Immersion Foot

We send our love, prayers and support to those affected by Hurricane Harvey in Texas, Hurricane Irma in Florida (pictured above) and the Caribbean Islands. We feel for those that have been displaced from their homes and some who have been taken from their families too soon.

With all this water across the U.S. and in select islands we wanted to remind our friends the importance of keeping their feet dry. Skin is the first defense against outside microbes that surround us daily and live on our skin. When the skin becomes overly hydrated by excessive perspiration or feet remaining in wet shoes or socks the skin becomes delicate. At this point when the skin turns pale and becomes pruned it begins to peel away. This weakened and broken skin is often the point of entry for bacteria. If the infection is not taken care of there is always a chance that it will travel into the surrounding tissue, which may lead to serious consequences.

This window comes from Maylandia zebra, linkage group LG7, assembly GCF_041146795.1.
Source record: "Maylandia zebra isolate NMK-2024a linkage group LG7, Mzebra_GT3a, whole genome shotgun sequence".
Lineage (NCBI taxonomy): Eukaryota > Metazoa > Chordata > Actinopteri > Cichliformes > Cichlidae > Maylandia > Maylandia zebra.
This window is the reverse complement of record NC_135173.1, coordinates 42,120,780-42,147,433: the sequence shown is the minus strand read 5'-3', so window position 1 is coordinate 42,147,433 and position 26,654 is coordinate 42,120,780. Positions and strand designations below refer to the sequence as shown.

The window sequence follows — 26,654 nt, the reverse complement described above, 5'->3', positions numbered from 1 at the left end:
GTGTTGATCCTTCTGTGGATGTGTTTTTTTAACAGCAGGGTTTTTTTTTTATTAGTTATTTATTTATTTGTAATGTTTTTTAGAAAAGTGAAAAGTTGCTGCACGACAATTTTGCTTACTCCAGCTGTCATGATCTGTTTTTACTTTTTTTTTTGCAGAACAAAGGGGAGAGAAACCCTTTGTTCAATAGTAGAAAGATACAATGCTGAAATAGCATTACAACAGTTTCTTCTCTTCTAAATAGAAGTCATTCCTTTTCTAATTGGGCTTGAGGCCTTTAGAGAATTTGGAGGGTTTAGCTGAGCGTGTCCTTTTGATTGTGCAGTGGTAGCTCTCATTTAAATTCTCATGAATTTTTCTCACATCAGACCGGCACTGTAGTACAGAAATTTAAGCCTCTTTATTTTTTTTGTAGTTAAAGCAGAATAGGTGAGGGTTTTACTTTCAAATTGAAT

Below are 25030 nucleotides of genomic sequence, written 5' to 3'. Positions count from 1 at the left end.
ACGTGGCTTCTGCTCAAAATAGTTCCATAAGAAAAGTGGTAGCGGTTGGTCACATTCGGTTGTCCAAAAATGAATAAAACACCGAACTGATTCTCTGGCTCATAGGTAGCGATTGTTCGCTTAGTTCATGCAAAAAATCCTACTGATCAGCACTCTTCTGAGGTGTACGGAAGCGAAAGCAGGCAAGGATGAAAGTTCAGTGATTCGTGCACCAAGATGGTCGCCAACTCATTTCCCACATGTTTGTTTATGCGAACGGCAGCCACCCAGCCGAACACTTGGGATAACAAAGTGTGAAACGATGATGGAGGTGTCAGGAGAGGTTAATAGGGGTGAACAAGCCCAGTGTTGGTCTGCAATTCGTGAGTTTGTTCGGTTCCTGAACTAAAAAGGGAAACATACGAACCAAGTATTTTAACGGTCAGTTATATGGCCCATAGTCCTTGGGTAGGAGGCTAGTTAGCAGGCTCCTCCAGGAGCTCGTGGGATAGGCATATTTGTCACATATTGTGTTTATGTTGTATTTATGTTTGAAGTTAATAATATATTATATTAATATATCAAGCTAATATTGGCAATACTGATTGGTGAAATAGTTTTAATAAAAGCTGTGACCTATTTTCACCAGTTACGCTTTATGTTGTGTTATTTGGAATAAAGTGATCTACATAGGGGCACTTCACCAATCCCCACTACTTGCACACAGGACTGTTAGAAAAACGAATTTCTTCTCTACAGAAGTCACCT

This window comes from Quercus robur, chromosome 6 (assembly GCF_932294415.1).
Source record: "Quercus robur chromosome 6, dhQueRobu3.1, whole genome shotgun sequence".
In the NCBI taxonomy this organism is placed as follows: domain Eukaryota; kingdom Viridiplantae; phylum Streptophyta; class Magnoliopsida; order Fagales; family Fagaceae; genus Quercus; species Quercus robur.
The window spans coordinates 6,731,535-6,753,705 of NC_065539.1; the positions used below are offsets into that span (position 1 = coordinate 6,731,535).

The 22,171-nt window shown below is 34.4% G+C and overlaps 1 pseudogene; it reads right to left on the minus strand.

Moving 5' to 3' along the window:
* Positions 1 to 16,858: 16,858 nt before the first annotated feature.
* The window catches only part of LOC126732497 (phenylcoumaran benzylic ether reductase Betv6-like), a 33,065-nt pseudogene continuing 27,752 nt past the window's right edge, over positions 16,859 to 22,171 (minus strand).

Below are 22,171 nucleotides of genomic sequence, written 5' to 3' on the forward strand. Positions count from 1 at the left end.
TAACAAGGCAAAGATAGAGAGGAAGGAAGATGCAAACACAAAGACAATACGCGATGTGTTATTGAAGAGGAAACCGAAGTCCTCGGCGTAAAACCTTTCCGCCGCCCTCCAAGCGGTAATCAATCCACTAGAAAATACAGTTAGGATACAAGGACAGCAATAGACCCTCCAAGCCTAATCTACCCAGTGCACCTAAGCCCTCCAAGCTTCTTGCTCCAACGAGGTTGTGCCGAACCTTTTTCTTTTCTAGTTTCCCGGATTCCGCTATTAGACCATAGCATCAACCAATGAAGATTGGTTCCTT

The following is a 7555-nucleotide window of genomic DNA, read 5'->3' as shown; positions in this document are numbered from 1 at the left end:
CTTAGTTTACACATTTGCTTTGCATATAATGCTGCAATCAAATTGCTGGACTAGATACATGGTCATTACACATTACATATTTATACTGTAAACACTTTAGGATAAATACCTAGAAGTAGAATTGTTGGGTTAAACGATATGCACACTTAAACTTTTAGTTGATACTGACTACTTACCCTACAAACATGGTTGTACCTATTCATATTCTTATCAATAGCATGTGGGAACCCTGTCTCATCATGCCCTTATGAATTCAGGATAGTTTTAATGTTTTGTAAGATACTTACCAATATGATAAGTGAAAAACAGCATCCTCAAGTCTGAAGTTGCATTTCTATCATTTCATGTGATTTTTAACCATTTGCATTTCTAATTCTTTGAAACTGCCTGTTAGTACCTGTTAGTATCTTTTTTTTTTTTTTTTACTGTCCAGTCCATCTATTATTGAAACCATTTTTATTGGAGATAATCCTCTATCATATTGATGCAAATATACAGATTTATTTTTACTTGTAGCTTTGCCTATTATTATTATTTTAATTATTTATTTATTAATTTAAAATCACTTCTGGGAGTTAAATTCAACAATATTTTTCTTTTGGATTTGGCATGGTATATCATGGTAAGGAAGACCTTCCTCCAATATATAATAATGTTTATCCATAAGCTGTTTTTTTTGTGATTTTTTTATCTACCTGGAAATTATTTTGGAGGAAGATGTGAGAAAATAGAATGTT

During the Vietnam War soldiers would stand for long periods of time in wet boots and socks out in the field. These unsanitary conditions in the trenches would lead to the soldier’s feet becoming numb, painful, itchy, blistered, and infected. If untreated trench foot would set in, today it is called immersion foot and it could lead to gangrene and amputations. Immersion foot is avoidable if proper care is taken by; cleaning feet daily, keeping them dry, changing foot ware regularly, and checking feet daily for any issues.

If you are in an area or in a line of work where your feet get wet for long periods of time please remember to take protective measure by wearing water proof boots are having the availability to change into dry shoe gear. If a professional’s opinion is needed please see one of our highly qualified podiatrists at Frederick Foot & Ankle because we love to keep our patients moving.

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